By Judith Lavoie, Times Colonist
February 13, 2010 9:00 PM
First Nations chiefs are planning a 29-hour hunger strike leading up to the Olympic hockey game between Canada and Norway Tuesday, to protest Norwegian-owned fish farms.
Members of the Union of B.C. Indian Chiefs are fasting to support the Musgamagw Tsawataineuk Tribal Council’s opposition to fish-farm tenures in the Broughton Archipelago.
"The 29-hour fast reflects the 29 fish-farm tenures in our territories," said Chief Bob Chamberlin, chairman of the Tribal Council.
Marine Harvest and Cermaq, which own the tenures in Musgamagw Tsawataineuk territory, both have Norwegian parent companies.
In addition to union president Grand Chief Stewart Phillip and vice-president Chief Willie Charlie, at least a dozen other hereditary and elected chiefs are expected to join the fast, which starts 5 a.m. tomorrow at the union office in Vancouver, Chamberlin said.
Fasts will also be held in communities around the Broughton Archipelago, said Chamberlin, who has already been approached by members of the Norwegian media.
"It is sad we have to turn to the international community to have our territory looked after, but we have turned to the provincial and federal governments to no avail," he said.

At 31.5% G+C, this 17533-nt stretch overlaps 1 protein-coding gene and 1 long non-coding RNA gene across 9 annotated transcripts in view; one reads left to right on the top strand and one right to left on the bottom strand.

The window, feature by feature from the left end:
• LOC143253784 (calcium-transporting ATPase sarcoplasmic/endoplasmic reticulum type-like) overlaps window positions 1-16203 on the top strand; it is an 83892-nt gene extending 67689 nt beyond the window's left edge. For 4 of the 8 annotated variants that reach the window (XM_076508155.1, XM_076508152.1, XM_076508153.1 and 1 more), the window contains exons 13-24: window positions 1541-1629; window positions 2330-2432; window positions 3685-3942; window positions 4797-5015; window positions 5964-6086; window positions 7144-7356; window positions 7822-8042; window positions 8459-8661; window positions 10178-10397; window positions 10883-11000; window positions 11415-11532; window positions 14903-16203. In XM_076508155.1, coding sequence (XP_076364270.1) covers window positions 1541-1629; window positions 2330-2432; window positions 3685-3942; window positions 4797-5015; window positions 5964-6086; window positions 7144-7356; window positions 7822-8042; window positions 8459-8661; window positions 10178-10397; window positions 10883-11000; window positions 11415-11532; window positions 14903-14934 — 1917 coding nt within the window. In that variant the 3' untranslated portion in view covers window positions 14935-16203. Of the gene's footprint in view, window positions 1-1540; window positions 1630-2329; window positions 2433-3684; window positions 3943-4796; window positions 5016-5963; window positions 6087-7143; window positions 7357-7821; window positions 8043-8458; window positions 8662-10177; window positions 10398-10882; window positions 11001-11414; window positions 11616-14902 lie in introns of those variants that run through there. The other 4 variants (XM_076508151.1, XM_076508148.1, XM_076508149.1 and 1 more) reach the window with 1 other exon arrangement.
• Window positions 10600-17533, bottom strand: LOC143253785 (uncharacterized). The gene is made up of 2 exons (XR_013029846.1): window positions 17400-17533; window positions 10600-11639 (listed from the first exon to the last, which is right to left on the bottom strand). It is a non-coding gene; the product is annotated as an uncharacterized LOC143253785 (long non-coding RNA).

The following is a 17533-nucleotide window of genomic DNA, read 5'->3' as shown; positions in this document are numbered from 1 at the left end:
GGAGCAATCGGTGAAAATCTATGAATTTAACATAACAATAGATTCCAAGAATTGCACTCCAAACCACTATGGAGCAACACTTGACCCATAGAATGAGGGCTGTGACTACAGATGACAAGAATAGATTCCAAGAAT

Tribal council and Union of B.C. Indian Chiefs members have invited King Harald V of Norway to meet with them while he is at the Olympic Games.
Earlier this month, a spokesman for the Royal Norwegian Embassy in Ottawa said King Harald will be in Vancouver to watch athletes perform and would not meet with any special-interest groups.
Chamberlin, who visited Norway last year, said in a letter to King Harald that the situation is urgent.
"All we ask for is that the river system and inlets which produce our wild salmon that have sustained the Musgamagw Tsawataineuk people since the beginning of time be shown the very same respect the Norwegian government demonstrated in safeguarding the wild salmon of Norway," the letter says.
Another letter to King Harald, signed by 170 people, will be delivered to the Royal Norwegian Consulate in Vancouver Tuesday by the Wilderness Tourism Association of B.C., Pure Salmon Campaign and Wild Salmon Circle.
"We hope Your Royal Highness can persuade Norwegian companies to clean up their act, move farms out of the path of migrating wild salmon and introduce closed containment systems to protect wild fish from sea lice, mass escapes and infectious diseases," the letter said.
At the hockey game, supporters dressed as bears and wild salmon will greet Norwegian fans and offer gifts of wild salmon.
Clare Backman, Marine Harvest Canada director of environmental relations, said standards in the Broughton Archipelago are as high as in Norway, and the company is in compliance with all local regulations.
Standards are even higher than prescribed when it comes to dealing with sea lice, disease or organic waste control, he said.
Backman said he is concerned the company has not been able to work out concerns with groups such as the Musgamagw Tsawataineuk.
Marine Harvest farms are in the territories of 20 First Nations, he said, adding the company has protocol agreements with seven and is in discussions with another five.